The Climate is Changing and So Are We

With the Copenhagen climate negotiations just days away, it is a good time to reflect upon our role in either solving or aggravating climate woes.

That is exactly what we have been doing here at the United Nations University (UNU) in the past few years. Within the UN as a whole, considerable efforts are being made to go Climate Neutral. This takes the form of inventories on emissions generated, efforts to reduce those emissions and when that is not possible, offsetting.

In this context, the UNU in Tokyo has been implementing various initiatives to reduce its carbon dioxide (CO2) emissions since 2001. In an effort to cut emissions from the consumption of various utilities, the Cool UNU and Warm UNU campaigns have been put into action, resulting in cost savings and emission reductions.

A considerable concern remained, however, about the large carbon footprint caused by the air travel of UNU researchers as they implement projects across the globe. The first challenge was to measure the scale of that impact.

Measure and analyse

Researchers at the UNU have analyzed the data on travel by staff from 2004 to 2008. The analysis covered international flights only. The online CO2 calculator by TerraPass was used to compute the emissions of each flight taken. Transits and stopovers were noted, where applicable.

Although the resulting total figure is an estimate, it provides a good approximation of the scale of the carbon footprint of each journey. The results were very interesting and somewhat surprising. The total mileage traveled by UNU personnel using international flights had been steadily decreasing from the 2004 to 2008. In the most recent analysis, for the year 2008, a 30 percent decrease in the total distance traveled was recorded. Total CO2 emissions from these travels were calculated to be 405,822 kg, which translates to a 33 percent decrease from 2007.

The 2008 travel data listed a total of 389 international flights taken, a 12 percent drop from the previous year. Of these, 247 travels were undertaken to developed countries, 132 to developing countries, and 10 to least developing countries. One explanation for this is the fact that most UN bodies are headquartered in the developed world — New York, Paris, Geneva — where regular UN related meetings are held. Further, most UNU research centres are also located in developed countries. Nevertheless, there is clearly a need to ensure more missions are made to the developing and least developed countries where capacity building support is most needed.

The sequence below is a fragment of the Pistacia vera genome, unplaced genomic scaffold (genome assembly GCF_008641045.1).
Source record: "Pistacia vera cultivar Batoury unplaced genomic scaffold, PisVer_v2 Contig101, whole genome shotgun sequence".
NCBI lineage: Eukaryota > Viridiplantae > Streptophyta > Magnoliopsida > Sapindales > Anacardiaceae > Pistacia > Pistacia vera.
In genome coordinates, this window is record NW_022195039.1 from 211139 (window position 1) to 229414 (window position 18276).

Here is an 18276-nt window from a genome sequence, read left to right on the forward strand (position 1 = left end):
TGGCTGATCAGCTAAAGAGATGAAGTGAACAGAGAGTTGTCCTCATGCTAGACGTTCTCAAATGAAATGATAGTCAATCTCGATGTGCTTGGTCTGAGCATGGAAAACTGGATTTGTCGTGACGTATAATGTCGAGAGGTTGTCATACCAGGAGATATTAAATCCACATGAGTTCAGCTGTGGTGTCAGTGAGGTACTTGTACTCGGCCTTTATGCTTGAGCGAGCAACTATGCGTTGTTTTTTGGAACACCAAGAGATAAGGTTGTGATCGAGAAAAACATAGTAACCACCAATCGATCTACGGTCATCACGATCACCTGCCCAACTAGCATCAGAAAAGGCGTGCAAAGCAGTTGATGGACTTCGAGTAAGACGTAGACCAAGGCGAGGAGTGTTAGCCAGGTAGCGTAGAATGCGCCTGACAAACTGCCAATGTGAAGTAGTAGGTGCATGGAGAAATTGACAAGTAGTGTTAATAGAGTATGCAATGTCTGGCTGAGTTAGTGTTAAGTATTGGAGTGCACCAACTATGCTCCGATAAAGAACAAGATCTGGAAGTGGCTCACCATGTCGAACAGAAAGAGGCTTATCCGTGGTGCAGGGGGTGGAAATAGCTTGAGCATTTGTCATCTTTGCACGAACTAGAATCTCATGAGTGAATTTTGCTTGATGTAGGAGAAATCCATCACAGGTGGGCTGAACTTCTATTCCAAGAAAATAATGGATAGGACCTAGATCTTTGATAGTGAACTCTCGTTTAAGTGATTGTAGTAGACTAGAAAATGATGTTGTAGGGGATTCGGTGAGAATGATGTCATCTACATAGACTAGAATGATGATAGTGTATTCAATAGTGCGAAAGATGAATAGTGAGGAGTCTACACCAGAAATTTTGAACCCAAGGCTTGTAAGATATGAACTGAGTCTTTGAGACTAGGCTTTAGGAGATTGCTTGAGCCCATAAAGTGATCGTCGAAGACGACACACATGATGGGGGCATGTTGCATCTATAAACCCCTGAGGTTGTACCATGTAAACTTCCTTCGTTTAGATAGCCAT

On top of this, consideration should be given to reducing the total number of flights taken and the average carbon footprint of each researcher. The current level of CO2 emissions per capita for UNU researchers, based on their air travel, was calculated to be 5,411 kg. This number is well above the yearly emissions of the average world citizen, which is 4,080kg CO2 as reported in the UNEP e-book Kick the Habit: A UN Guide to Climate Neutrality.

Act, reduce and offset

So the good news is that the UNU is changing and reducing its CO2 emissions. But a lot more could be done in terms of setting priorities for travel, using video conferencing and organising virtual meetings (bearing in mind and working around the poor internet connections in developing and least developed countries).

Where personal appearances are unavoidable, direct flights should be preferred over connecting flights. The CO2 calculator adds a significant value for every stopover taken in the course of the journey as more fuel is burned during takeoffs and landings than when flying at constant altitude. According to UNEP’s Kick the Habit, economy class flying would be the only choice in view of the fact that only 220 kg of CO2 are puffed out for every 1,000 km distance flight. This value soars to 510 kg for business class and 770 kg for first class at the equivalent distance.

While cost, convenience, and promptness remain the primary criteria used by the UN in selecting flight plans, CO2 emissions should be considered as one of the factors in choosing airline carriers for international flights. Recent fleet upgrades implemented by some airline companies resulted to more fuel-efficient aircrafts.

UNU personnel should be aware of prioritised travelling, that is flying based on the needs and purposes that are in tune with the UNU’s mission. With this in mind, CO2 emissions from this source could be reduced to the lowest possible level and the goal of carbon neutrality through offsetting could be achieved.